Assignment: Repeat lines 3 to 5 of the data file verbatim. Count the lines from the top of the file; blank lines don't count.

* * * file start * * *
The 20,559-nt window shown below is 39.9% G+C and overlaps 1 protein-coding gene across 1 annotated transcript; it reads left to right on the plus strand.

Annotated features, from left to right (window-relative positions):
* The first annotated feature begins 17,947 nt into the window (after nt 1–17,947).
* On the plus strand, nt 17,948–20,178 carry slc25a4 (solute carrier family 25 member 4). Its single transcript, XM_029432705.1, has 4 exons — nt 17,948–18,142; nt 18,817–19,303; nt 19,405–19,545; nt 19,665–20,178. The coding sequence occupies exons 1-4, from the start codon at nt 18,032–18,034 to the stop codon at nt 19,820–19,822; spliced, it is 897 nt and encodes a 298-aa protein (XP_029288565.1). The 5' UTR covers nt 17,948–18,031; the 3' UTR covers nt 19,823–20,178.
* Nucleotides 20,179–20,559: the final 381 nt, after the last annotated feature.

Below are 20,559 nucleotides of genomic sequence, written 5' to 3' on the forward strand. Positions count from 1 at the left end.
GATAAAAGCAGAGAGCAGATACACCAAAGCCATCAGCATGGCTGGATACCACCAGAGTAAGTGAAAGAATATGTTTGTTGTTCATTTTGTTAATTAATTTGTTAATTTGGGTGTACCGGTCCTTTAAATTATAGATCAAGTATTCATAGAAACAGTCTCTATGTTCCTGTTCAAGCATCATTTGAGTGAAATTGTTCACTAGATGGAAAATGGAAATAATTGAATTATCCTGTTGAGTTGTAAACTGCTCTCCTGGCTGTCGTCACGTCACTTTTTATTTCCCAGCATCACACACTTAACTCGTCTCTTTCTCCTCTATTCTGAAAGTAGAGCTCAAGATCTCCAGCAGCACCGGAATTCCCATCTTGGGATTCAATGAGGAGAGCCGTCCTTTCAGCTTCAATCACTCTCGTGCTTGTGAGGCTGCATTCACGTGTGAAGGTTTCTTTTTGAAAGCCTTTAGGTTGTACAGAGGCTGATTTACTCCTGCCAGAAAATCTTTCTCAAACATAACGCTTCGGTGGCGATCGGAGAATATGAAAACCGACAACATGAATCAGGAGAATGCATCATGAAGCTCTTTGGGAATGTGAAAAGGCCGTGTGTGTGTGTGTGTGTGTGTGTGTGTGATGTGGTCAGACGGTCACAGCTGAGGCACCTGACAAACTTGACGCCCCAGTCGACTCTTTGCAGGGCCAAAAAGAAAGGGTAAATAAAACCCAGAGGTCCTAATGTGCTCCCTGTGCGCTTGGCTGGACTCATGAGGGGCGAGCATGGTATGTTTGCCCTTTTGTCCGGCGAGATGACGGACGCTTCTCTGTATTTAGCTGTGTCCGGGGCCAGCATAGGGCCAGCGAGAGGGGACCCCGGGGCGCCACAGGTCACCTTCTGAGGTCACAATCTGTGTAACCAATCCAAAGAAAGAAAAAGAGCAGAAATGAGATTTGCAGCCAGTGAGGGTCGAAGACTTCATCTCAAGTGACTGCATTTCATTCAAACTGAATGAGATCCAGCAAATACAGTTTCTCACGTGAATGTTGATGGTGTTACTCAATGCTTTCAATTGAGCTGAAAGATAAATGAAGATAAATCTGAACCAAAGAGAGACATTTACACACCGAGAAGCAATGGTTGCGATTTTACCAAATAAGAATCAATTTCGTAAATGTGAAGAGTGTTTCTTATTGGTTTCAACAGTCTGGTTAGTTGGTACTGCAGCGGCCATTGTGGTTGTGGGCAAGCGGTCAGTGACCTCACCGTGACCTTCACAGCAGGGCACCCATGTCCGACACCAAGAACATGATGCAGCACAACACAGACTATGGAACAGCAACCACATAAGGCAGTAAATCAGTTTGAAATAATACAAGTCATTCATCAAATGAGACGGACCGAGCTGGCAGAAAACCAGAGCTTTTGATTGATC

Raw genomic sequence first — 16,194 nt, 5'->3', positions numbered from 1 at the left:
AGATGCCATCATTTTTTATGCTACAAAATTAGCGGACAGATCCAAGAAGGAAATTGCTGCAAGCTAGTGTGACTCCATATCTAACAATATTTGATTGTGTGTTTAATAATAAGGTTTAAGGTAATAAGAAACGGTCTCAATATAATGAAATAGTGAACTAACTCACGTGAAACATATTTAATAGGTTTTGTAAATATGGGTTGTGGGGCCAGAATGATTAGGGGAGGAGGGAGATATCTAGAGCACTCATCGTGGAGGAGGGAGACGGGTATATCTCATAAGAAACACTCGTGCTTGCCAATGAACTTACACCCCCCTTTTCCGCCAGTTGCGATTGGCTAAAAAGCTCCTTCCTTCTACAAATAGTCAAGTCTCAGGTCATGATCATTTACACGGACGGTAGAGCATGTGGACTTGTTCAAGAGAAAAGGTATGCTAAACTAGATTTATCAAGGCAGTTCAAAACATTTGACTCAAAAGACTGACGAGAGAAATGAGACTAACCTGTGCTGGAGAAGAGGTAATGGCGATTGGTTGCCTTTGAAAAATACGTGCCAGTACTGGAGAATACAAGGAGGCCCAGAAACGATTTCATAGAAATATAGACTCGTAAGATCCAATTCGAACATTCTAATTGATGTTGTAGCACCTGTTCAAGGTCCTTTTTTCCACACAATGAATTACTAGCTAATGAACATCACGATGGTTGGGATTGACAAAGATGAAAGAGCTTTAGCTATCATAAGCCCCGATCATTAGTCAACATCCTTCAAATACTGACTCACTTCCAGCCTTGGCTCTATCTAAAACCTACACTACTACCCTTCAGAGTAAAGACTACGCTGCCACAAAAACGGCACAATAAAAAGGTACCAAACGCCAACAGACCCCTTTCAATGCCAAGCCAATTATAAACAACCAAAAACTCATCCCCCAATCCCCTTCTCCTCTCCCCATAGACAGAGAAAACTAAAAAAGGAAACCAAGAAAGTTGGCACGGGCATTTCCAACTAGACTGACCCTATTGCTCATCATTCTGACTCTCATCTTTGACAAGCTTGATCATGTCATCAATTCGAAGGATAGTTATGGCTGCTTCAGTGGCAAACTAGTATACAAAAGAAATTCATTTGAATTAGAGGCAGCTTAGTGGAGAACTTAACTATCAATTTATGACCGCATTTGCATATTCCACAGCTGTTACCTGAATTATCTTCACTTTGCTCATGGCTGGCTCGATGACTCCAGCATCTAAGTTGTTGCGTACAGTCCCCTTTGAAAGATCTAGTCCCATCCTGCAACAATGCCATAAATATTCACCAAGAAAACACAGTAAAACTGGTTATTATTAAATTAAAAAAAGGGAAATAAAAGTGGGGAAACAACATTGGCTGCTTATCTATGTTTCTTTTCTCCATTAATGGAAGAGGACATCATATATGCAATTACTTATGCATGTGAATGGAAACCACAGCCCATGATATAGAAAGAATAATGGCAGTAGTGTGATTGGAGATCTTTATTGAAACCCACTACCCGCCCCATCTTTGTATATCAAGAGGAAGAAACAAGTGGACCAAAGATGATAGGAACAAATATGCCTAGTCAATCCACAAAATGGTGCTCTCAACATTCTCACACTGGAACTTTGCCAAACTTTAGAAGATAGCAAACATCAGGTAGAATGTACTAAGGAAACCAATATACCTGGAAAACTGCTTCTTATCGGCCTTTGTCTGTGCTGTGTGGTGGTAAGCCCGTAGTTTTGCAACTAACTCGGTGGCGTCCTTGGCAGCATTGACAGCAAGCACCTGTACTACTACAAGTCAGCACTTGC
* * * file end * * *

* The first annotated feature begins 17,947 nt into the window (after nt 1–17,947).
* On the plus strand, nt 17,948–20,178 carry slc25a4 (solute carrier family 25 member 4). Its single transcript, XM_029432705.1, has 4 exons — nt 17,948–18,142; nt 18,817–19,303; nt 19,405–19,545; nt 19,665–20,178. The coding sequence occupies exons 1-4, from the start codon at nt 18,032–18,034 to the stop codon at nt 19,820–19,822; spliced, it is 897 nt and encodes a 298-aa protein (XP_029288565.1). The 5' UTR covers nt 17,948–18,031; the 3' UTR covers nt 19,823–20,178.
* Nucleotides 20,179–20,559: the final 381 nt, after the last annotated feature.